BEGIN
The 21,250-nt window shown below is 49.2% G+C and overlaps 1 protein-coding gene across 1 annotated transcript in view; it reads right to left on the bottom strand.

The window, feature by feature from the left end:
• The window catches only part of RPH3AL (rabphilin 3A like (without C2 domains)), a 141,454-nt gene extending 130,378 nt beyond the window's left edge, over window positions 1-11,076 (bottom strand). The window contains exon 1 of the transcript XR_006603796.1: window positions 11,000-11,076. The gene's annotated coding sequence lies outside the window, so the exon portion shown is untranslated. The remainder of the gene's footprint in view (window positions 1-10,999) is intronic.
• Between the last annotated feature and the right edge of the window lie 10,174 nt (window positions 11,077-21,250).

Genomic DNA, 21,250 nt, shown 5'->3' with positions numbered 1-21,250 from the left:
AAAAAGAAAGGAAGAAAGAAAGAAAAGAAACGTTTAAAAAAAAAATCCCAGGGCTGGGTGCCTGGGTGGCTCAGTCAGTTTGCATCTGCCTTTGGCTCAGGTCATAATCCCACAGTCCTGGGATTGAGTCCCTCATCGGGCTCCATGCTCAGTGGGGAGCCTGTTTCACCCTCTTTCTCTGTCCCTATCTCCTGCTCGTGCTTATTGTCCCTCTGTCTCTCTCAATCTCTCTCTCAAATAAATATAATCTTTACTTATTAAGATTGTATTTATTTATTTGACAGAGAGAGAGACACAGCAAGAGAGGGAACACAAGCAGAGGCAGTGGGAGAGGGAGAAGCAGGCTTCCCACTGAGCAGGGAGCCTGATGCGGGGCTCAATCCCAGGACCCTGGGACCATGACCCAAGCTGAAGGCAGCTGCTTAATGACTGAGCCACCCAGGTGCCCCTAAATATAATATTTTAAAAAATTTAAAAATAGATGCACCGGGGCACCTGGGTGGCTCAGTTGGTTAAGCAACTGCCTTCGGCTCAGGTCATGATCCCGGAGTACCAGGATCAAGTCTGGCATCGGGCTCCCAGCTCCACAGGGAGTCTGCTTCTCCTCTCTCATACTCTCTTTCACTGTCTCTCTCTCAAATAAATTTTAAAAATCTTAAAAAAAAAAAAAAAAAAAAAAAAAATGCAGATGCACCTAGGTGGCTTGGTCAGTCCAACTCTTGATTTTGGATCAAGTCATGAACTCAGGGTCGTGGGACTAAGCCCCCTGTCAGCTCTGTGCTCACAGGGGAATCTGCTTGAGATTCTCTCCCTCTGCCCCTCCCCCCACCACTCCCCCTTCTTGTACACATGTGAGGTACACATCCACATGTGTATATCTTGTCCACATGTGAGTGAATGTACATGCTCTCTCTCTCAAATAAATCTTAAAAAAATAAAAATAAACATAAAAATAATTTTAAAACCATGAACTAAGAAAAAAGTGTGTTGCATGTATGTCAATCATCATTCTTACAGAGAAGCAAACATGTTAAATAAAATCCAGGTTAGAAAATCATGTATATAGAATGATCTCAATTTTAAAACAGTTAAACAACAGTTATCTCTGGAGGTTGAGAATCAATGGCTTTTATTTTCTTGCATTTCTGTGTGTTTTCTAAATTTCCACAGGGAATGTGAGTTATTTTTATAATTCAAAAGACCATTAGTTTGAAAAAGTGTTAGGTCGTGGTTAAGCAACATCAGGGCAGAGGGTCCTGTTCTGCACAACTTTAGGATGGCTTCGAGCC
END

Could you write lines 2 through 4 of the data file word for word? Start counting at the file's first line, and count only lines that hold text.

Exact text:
The window, feature by feature from the left end:
• The window catches only part of RPH3AL (rabphilin 3A like (without C2 domains)), a 141,454-nt gene extending 130,378 nt beyond the window's left edge, over window positions 1-11,076 (bottom strand). The window contains exon 1 of the transcript XR_006603796.1: window positions 11,000-11,076. The gene's annotated coding sequence lies outside the window, so the exon portion shown is untranslated. The remainder of the gene's footprint in view (window positions 1-10,999) is intronic.
• Between the last annotated feature and the right edge of the window lie 10,174 nt (window positions 11,077-21,250).